The Valuable Lesson That Robin Thicke Taught Students About Plagiarism

I have made the assertion that there are people that I have plagiarized in my life. There’s my uncle Mike, who was a teacher like I am now. There was Ed whose life will always be a living example of what I try and do. Both men have/had something I wanted and wore life the way I want to wear it. So, I copied them. And they let me.

But that is not the type of plagiarism that I am talking of in this post.

To “plagiarize” someone’s actions and traits is simply emulating those people – doing what they do in life situations, acting as they would act, prioritizing as they would, and proactively acting on situations as they would.

There are artists and athletes who idolize and emulate practices that their heroes have done in the past. It’s a form of respect and admiration.

But I want to talk about plagiarism in its denotative sense.

Merriam-Webster’s online dictionary gives the simple definition of plagiarism as:

“: the act of using another person’s words or ideas without giving credit to that person : the act of plagiarizing something.”

“Words” or “Ideas.” Passing them off as your own.

Vanilla Ice will forever be associated with a “hit song” that literally lifted a bass line from a collaborative effort from Queen and David Bowie, both legends in musical arts. “Ice, Ice, Baby” still plays every so often on the radio and when I hear it, I think of what an interesting tool it is to teach students about plagiarism. That, and it’s stupid to infringe on the work of icons who literally span generations with their art.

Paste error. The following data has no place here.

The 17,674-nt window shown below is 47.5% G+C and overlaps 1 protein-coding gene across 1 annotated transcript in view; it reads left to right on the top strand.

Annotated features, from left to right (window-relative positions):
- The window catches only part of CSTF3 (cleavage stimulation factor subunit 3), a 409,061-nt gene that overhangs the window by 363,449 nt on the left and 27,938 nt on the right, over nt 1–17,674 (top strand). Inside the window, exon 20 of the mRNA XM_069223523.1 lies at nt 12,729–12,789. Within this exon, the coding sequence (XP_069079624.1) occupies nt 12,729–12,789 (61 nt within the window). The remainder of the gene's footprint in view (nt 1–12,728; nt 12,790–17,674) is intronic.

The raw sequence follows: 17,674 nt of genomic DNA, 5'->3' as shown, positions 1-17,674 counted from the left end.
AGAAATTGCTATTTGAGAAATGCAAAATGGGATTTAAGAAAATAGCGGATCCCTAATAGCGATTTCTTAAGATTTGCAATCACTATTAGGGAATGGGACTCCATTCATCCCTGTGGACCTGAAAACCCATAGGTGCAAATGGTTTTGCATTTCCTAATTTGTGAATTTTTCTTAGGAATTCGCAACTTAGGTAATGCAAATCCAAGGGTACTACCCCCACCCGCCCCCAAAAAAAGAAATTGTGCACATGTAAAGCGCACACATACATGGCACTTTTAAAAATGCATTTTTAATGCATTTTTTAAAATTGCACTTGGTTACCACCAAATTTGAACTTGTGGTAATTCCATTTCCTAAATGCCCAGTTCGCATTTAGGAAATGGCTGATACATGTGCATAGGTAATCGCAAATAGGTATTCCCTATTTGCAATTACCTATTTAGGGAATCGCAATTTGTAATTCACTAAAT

What Vanilla Ice did and what Robin Thicke and Pharrell Williams were found guilty of recently is called copyright infringement. It is nothing more than pure plagiarism – taking someone else’s work and passing it off as your own.


In fact, it cost Thicke and Williams millions. As reported on today,

A five-year legal battle over the copyright of the hit song “Blurred Lines” has ended with Marvin Gaye’s family being awarded a final judgment of nearly $5 million against Robin Thicke and Pharrell Williams.

The pair had been accused of copyright infringement for their 2013 single because of the similarities to Gaye’s 1977 hit “Got to Give It Up.”


And it not only cost them financially; it also puts a stain on their reputations.

Plagiarism might one of the worst offenses a professional can commit in many fields, especially if it deals with writing, research, or education.

And plagiarism is one of the worst offenses a student can commit, especially if that student is pursuing admission to an institution of higher education.

People are fired over it. College students are expelled by it.

And it can cause a letter of admission to a first choice college to be rescinded.